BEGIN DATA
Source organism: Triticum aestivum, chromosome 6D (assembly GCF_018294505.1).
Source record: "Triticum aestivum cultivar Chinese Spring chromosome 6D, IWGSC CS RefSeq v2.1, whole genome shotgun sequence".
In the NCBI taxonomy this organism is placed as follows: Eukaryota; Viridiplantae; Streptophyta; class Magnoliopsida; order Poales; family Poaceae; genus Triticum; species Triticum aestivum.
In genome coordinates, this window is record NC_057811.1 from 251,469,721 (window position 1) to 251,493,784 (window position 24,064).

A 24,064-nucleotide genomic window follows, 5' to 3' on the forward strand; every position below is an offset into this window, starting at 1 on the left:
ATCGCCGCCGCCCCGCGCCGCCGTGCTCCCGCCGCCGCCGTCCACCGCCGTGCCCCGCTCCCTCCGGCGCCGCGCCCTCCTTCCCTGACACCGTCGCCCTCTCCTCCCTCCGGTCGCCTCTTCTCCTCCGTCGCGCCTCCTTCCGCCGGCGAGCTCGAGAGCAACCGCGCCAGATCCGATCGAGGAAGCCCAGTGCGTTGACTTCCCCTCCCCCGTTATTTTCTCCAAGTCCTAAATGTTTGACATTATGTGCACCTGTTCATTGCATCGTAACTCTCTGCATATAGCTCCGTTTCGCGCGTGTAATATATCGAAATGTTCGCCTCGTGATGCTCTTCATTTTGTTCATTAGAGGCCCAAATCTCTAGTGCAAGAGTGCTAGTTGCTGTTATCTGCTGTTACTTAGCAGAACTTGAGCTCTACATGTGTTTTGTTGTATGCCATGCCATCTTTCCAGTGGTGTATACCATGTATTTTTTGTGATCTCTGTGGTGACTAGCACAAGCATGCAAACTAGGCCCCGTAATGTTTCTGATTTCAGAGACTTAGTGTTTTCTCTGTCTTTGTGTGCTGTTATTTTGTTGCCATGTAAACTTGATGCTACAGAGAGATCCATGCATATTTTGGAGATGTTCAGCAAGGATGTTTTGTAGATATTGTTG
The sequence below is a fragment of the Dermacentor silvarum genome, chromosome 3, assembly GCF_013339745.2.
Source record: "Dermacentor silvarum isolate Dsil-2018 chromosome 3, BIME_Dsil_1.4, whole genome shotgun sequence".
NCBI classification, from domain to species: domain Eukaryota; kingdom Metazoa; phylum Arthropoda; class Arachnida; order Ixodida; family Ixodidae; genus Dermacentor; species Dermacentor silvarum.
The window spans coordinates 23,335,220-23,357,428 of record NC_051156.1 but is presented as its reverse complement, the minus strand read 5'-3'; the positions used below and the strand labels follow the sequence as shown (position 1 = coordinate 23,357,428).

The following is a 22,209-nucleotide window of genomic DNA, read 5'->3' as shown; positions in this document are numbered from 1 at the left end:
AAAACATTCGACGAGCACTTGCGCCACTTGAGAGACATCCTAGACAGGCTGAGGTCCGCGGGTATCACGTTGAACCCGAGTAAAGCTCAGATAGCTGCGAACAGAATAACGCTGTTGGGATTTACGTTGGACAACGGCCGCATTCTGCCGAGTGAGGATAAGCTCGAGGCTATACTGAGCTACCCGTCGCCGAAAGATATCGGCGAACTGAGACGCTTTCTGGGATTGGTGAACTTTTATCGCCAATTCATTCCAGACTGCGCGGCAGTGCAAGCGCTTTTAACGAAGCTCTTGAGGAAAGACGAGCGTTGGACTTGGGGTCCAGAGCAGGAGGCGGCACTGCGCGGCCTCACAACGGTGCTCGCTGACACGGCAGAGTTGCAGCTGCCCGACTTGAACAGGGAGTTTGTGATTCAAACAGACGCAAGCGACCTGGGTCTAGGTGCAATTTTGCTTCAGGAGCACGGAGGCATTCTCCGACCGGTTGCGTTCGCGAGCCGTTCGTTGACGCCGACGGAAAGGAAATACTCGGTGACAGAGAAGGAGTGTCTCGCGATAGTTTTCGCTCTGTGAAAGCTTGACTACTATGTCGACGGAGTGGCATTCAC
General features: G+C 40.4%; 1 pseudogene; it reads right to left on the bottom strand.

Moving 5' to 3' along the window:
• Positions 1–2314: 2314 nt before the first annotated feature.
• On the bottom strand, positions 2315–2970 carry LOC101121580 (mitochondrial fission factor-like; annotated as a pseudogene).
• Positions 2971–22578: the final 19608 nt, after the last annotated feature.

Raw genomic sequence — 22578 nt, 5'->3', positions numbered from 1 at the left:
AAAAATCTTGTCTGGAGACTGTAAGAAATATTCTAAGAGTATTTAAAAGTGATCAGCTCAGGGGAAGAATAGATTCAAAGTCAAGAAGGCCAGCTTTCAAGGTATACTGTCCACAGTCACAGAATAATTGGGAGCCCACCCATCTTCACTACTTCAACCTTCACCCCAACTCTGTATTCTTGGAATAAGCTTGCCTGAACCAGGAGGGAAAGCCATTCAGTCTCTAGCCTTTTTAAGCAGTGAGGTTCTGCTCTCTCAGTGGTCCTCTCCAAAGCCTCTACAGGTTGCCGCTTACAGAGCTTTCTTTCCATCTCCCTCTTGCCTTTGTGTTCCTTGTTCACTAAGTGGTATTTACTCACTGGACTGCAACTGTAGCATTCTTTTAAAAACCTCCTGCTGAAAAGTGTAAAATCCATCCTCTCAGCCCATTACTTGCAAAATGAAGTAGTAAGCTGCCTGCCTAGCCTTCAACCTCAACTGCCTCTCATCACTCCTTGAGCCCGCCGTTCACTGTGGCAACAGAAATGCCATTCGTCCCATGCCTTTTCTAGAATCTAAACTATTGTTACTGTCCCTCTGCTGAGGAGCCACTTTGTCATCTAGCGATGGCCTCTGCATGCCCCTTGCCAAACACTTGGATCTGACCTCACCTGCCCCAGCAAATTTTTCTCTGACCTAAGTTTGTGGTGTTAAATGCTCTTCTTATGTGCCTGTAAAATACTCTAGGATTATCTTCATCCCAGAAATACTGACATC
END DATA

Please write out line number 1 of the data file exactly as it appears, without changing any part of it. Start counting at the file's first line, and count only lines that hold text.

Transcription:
Source organism: Triticum aestivum, chromosome 6D (assembly GCF_018294505.1).